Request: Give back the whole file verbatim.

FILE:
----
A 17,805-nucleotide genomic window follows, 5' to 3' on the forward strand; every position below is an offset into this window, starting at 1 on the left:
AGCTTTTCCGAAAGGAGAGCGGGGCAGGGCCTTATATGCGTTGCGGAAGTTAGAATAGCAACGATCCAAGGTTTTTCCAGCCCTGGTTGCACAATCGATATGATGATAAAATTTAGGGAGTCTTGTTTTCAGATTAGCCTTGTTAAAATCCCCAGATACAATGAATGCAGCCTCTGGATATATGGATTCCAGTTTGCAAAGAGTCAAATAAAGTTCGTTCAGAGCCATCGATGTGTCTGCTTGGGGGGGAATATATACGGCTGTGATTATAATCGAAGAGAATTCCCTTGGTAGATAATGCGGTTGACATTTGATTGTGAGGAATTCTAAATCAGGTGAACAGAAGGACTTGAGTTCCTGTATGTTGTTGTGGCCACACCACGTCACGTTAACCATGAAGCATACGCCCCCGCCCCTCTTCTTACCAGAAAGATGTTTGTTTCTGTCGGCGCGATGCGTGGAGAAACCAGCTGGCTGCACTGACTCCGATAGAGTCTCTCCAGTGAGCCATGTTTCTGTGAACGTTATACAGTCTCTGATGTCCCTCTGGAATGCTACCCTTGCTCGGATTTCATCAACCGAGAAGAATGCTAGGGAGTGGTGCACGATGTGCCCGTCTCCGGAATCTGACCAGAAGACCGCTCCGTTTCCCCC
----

A 17,805-nucleotide genomic window follows, 5' to 3' on the forward strand; every position below is an offset into this window, starting at 1 on the left:
AGCTTTTCCGAAAGGAGAGCGGGGCAGGGCCTTATATGCGTTGCGGAAGTTAGAATAGCAACGATCCAAGGTTTTTCCAGCCCTGGTTGCACAATCGATATGATGATAAAATTTAGGGAGTCTTGTTTTCAGATTAGCCTTGTTAAAATCCCCAGATACAATGAATGCAGCCTCTGGATATATGGATTCCAGTTTGCAAAGAGTCAAATAAAGTTCGTTCAGAGCCATCGATGTGTCTGCTTGGGGGGGAATATATACGGCTGTGATTATAATCGAAGAGAATTCCCTTGGTAGATAATGCGGTTGACATTTGATTGTGAGGAATTCTAAATCAGGTGAACAGAAGGACTTGAGTTCCTGTATGTTGTTGTGGCCACACCACGTCACGTTAACCATGAAGCATACGCCCCCGCCCCTCTTCTTACCAGAAAGATGTTTGTTTCTGTCGGCGCGATGCGTGGAGAAACCAGCTGGCTGCACTGACTCCGATAGAGTCTCTCCAGTGAGCCATGTTTCTGTGAACGTTATACAGTCTCTGATGTCCCTCTGGAATGCTACCCTTGCTCGGATTTCATCAACCGAGAAGAATGCTAGGGAGTGGTGCACGATGTGCCCGTCTCCGGAATCTGACCAGAAGACCGCTCCGTTTCCCCC